My dream was to have my own kids–but then I thought of the environment

My dream has been the same for most of my life: To become a mother. To bring life into the world. To have my own kids to call my own. It didn’t waver for a long time as I grew up, went through school, got my degree, and went on to get a job. I stuck to that dream–I wanted to be a mom. And then an intersection of that dream and one of my worst nightmares happened. Studies came out showing how people could lessen their CO2 and, among living without a car and not flying as often, having one fewer child topped the list.

Graph by The Guardian

I’d always been aware of climate change and its overlap with overpopulation, pollution, and all that. I’d been trying my best to combat it since I was young, trying to do my part for the environment. But it never occurred to me that something I wanted with all my heart and something I was fighting against for so long could ever intersect in a way that broke my heart. According to studies, having one fewer child can save almost 60 tonnes of CO2–more than giving up your own car.

It started to make sense. Having kids contributed to the population, one that was already taking up more of the environment before allowing it to replenish itself. They would have their own carbon footprint to contribute to the world, one that, apparently, outweighs even a transatlantic flight. And, not only that, I began to question the ethics of bringing a child into a world that was already struggling.

All these things came together and I started to question my desire to bear my own children, to bring life into a world that was already teeming with it–too much of it. Should I bring more life into a world that couldn’t carry it? And have that child, that life I claim to care for, inherit an Earth that is slowly becoming more and more unable to sustain itself because of how much we take from it and pollute it?

I thought: Is it unethical to bring that life into this place and have them deal with the consequences of our carbon footprint? Is that real love? I began to think very deeply about this dilemma, it grew so big to me that I questioned who the dream was for: Was it for my child, for them to have a life and a future, or was it for me? As some sort of form of self-gratification? Did I want to be a mom because I wanted to externalize my love into a child or because I wanted to feel accomplished? A sense of dread washed over me as I didn’t know the answer.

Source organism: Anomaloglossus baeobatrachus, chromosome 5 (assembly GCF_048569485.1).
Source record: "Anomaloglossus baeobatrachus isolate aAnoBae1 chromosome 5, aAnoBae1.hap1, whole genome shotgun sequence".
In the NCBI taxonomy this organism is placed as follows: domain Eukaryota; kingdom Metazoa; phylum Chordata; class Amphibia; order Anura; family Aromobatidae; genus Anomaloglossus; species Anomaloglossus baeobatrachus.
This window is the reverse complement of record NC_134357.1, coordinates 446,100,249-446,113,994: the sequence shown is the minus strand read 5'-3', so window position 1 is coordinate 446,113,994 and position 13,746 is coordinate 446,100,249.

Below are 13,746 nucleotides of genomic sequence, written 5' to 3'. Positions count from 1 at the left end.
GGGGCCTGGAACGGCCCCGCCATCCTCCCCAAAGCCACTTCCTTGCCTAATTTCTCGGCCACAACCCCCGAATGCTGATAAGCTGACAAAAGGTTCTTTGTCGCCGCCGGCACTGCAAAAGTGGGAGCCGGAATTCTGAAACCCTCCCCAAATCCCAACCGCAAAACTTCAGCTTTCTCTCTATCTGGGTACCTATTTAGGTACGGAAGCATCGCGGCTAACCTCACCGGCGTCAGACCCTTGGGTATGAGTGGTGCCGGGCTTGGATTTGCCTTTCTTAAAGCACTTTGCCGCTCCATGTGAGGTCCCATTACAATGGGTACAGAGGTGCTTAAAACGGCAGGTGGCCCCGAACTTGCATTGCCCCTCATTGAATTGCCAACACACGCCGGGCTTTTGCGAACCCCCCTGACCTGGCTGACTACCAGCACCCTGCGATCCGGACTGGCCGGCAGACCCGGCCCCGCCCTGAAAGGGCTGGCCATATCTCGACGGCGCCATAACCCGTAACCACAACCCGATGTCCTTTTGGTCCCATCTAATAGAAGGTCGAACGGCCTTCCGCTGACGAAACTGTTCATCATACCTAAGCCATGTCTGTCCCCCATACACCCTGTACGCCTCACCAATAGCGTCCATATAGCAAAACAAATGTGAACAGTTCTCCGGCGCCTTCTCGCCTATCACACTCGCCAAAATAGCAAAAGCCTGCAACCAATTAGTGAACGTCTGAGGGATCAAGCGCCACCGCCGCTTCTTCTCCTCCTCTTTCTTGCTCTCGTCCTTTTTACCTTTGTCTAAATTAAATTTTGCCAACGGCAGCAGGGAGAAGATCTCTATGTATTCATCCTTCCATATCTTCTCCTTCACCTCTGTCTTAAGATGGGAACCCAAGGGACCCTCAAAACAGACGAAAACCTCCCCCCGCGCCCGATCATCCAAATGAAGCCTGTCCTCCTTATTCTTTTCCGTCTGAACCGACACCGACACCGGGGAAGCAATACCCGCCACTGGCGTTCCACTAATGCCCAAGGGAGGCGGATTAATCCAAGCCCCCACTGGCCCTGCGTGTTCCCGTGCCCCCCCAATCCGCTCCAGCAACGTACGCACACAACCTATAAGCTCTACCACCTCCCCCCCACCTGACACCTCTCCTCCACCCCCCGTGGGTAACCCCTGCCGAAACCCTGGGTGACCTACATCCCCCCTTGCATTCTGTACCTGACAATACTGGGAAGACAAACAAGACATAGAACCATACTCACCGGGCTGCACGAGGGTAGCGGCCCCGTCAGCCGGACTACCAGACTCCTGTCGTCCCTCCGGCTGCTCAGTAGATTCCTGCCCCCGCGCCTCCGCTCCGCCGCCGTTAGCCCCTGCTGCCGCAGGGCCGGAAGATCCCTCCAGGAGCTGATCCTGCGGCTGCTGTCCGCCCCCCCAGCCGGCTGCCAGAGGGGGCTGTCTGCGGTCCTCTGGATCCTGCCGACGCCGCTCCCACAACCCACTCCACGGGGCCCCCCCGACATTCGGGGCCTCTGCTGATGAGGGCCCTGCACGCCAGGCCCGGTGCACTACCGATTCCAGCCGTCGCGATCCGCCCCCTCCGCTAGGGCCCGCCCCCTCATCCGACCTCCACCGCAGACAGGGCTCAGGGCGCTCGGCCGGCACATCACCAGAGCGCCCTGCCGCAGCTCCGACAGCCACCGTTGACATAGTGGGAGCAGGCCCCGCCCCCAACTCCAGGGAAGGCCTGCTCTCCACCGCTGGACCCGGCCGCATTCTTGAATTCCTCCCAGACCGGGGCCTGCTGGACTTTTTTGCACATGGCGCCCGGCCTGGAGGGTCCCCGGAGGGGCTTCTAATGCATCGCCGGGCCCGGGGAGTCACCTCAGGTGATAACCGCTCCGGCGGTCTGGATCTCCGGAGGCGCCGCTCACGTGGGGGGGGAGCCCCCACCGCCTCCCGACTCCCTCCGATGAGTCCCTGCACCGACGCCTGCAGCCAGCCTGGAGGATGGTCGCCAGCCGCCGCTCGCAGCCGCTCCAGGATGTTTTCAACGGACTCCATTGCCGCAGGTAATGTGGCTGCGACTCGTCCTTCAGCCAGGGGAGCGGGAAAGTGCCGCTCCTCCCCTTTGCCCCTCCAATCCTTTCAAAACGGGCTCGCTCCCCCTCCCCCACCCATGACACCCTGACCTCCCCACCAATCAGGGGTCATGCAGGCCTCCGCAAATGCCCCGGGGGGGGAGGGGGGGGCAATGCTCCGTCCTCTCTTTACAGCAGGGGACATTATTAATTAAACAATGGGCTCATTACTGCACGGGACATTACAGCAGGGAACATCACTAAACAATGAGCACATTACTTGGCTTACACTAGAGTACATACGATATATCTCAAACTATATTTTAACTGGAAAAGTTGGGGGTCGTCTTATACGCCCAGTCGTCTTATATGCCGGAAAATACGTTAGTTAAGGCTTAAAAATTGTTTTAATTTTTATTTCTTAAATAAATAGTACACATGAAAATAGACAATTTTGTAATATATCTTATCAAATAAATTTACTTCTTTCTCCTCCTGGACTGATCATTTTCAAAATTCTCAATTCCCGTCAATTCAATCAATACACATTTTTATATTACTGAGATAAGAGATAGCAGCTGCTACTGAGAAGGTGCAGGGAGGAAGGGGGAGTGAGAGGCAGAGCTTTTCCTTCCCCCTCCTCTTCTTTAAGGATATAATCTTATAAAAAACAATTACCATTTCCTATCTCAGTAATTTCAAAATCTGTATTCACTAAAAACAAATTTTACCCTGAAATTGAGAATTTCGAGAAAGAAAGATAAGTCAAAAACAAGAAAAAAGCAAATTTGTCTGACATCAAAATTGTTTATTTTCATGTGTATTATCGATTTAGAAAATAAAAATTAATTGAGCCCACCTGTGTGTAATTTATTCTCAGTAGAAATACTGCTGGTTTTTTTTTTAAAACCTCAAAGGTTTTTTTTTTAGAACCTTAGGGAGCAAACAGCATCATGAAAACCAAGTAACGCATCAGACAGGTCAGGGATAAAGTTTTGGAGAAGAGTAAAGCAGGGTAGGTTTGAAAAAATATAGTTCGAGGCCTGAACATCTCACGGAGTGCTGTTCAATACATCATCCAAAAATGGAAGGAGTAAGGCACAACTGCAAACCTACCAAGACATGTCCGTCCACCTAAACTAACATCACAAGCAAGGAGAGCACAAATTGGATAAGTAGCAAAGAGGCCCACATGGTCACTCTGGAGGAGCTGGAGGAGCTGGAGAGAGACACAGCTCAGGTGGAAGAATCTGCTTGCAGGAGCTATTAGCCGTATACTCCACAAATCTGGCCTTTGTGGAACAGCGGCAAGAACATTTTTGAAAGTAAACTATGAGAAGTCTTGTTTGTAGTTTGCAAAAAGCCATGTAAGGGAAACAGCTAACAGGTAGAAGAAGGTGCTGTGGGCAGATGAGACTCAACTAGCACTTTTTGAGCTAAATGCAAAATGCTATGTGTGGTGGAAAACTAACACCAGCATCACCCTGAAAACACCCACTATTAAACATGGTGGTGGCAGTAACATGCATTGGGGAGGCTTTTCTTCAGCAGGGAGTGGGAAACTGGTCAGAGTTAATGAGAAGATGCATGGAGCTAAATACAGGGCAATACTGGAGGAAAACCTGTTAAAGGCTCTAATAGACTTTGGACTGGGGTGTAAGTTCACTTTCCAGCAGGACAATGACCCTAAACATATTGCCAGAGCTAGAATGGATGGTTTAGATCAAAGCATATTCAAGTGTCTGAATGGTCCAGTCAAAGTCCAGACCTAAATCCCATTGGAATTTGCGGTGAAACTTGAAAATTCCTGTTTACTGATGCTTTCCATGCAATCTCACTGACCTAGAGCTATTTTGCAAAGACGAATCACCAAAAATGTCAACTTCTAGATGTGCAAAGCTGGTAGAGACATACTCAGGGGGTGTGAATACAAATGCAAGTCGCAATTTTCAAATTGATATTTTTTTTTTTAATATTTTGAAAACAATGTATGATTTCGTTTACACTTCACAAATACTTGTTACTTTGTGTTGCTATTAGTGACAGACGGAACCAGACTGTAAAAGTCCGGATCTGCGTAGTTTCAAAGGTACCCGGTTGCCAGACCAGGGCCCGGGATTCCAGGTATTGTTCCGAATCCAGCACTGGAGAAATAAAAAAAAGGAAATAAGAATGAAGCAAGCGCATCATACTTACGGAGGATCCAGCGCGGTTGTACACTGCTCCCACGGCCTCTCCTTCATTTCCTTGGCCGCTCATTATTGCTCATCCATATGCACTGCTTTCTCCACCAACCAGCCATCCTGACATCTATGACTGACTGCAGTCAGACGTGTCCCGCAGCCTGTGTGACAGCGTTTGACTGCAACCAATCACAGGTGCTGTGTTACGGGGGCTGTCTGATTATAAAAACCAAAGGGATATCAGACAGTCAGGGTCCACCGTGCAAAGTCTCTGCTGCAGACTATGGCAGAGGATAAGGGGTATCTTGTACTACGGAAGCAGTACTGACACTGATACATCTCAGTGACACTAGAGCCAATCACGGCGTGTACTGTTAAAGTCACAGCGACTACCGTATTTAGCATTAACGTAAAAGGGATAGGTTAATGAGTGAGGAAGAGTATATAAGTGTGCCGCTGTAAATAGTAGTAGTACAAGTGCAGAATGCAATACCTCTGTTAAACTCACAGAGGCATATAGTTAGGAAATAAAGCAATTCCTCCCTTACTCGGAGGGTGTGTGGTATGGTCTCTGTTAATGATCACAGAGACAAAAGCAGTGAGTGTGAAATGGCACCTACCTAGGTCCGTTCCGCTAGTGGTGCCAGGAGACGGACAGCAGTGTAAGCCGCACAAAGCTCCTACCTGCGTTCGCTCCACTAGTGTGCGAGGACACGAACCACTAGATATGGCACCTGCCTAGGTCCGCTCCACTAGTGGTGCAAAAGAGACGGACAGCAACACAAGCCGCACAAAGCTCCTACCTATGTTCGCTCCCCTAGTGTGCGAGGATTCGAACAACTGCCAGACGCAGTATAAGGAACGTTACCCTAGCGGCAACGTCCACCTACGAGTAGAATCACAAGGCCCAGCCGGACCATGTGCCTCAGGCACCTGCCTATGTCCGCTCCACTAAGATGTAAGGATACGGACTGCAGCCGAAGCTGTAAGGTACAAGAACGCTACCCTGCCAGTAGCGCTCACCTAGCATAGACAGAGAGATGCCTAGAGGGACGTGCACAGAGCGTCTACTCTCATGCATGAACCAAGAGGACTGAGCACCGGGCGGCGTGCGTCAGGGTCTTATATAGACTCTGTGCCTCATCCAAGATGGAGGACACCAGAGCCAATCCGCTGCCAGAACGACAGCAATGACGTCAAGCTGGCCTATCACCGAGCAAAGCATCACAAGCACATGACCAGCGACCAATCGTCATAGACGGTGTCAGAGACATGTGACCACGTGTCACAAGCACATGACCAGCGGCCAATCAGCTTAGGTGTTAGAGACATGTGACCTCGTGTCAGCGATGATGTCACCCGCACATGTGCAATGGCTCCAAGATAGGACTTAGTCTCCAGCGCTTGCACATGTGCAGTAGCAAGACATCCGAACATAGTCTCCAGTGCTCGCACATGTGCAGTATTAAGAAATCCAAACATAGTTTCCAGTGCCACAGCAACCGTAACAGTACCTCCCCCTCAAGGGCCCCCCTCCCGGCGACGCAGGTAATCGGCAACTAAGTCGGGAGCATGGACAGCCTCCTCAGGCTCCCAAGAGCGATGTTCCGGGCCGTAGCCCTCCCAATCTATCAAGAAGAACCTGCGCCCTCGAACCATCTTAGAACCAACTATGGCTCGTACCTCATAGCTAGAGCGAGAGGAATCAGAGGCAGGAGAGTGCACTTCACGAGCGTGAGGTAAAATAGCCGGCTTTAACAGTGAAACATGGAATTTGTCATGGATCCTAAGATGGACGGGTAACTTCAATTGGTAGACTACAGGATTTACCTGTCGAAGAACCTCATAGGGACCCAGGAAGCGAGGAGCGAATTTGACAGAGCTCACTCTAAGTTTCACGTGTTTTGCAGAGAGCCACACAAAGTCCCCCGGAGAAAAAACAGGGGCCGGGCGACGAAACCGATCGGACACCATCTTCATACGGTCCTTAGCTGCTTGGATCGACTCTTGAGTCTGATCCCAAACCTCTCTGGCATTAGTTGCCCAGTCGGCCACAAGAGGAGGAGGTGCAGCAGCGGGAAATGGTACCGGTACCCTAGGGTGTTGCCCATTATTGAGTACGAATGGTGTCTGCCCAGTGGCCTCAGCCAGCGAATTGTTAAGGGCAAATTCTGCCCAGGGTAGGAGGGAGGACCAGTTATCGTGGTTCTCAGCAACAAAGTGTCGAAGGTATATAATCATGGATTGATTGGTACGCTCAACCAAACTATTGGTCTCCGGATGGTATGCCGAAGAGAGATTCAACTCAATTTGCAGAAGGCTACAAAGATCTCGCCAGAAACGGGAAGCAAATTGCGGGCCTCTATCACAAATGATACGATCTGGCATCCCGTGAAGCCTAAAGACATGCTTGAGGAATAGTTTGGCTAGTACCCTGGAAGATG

Until now I’m unsure of my intentions for having a child. I thought it was simple: I had a dream to be a mother. But I realize now it isn’t that simple. There’s so much nuance to it and there always has been, we just haven’t always been able to see it. Making the decision to have a child and add to the world’s already teetering population is not a choice that exists on its own, it affects a thousand strands on a web of consequences that our actions make. That child will contribute to the CO2 emissions in a damaging way, as much as we don’t want to imagine it.

I haven’t ruled out being a mother completely, of course. I still dream of it, but with options that are kinder to the world that I want to still be beautiful for my child. Adoption is always something I can do, to provide for kids who are already here and who look for that sense of family that I want so desperately to create. This, I think, is much kinder to the Earth, and kinder to those already here. Someone I can show unconditional love to doesn’t necessarily have to come from me. I know that now. I’m glad that my dream can stay.

I still have a dream and it may have changed a bit but at the root of it, my dream was to love someone with all my heart no matter what. And I can still do that. If only to show kindness to the world that let me live and grow to be the person I am today.

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